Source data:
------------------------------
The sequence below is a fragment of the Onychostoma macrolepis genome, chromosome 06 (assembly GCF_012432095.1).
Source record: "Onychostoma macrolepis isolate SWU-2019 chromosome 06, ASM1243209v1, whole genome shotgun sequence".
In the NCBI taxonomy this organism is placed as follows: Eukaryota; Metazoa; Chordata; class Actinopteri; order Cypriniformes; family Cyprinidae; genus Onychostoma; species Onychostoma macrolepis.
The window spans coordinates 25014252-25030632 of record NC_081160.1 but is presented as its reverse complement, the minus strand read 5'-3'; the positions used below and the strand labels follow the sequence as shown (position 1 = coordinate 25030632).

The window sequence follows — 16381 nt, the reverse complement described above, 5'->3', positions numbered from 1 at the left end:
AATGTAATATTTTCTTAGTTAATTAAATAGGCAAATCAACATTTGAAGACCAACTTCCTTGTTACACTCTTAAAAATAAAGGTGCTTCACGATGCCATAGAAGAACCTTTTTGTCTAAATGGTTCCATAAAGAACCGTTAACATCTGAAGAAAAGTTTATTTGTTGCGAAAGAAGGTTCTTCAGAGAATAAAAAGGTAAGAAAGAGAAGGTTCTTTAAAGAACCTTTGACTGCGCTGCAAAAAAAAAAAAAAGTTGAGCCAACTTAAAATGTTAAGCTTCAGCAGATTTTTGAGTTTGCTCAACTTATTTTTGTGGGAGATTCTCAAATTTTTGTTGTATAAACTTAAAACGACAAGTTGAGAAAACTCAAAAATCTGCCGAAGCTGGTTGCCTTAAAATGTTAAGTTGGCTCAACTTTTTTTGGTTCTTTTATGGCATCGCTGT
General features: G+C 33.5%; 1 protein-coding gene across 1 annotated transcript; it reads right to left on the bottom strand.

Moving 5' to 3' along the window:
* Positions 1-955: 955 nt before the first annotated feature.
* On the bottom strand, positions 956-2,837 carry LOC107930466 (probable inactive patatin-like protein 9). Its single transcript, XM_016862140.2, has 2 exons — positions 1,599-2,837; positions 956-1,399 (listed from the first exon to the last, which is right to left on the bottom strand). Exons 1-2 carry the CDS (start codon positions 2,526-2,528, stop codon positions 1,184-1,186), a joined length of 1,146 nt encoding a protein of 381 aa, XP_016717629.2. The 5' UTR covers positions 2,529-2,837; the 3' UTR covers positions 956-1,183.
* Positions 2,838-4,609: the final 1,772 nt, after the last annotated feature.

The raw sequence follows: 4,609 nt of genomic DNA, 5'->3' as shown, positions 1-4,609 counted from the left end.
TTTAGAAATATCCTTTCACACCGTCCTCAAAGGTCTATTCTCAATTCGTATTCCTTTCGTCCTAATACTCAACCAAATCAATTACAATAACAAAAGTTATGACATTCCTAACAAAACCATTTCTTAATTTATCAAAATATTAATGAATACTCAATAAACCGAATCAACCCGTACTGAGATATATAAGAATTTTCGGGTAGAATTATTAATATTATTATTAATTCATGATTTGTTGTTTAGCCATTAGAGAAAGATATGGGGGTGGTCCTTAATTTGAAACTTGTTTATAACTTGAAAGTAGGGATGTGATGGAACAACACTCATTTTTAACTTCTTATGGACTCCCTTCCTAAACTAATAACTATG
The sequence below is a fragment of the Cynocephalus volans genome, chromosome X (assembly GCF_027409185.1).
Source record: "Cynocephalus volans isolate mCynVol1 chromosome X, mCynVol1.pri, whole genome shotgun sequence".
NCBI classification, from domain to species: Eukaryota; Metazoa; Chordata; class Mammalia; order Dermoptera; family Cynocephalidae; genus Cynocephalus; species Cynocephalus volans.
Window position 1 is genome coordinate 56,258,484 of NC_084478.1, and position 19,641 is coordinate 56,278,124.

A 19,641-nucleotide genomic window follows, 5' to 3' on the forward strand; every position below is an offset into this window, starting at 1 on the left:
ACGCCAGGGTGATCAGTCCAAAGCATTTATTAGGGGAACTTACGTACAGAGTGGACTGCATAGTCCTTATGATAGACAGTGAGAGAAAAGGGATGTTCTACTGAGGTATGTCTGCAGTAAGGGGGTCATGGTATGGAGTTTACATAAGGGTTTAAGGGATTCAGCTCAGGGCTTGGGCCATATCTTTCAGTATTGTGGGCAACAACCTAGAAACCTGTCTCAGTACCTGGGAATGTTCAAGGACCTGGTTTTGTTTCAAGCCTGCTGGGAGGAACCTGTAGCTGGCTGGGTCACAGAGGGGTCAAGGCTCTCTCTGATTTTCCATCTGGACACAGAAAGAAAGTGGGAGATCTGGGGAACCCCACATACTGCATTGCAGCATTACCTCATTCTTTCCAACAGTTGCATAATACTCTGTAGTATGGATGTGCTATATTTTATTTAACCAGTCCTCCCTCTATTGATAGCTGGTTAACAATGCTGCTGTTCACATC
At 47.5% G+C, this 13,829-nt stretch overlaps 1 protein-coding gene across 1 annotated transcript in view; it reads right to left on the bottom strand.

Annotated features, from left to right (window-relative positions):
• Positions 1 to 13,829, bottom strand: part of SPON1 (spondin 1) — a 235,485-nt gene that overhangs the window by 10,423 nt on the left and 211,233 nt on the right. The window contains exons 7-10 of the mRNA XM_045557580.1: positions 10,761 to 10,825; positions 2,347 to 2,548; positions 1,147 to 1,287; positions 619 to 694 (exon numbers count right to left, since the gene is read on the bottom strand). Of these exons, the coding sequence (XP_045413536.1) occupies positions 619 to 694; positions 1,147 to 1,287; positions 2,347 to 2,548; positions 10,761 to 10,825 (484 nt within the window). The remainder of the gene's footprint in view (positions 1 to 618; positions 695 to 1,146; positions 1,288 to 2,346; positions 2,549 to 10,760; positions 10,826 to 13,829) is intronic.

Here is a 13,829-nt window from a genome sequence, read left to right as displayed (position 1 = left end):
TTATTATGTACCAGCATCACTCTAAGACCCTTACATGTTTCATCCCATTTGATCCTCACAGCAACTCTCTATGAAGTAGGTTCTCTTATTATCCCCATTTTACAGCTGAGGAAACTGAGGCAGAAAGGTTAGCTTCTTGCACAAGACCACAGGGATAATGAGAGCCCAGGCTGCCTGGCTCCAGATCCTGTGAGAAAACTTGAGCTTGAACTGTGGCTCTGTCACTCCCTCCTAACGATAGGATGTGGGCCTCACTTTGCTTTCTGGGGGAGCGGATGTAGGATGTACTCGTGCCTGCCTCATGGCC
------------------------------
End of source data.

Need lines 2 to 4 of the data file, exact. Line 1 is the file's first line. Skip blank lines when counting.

Source record: "Onychostoma macrolepis isolate SWU-2019 chromosome 06, ASM1243209v1, whole genome shotgun sequence".
In the NCBI taxonomy this organism is placed as follows: Eukaryota; Metazoa; Chordata; class Actinopteri; order Cypriniformes; family Cyprinidae; genus Onychostoma; species Onychostoma macrolepis.
The window spans coordinates 25014252-25030632 of record NC_081160.1 but is presented as its reverse complement, the minus strand read 5'-3'; the positions used below and the strand labels follow the sequence as shown (position 1 = coordinate 25030632).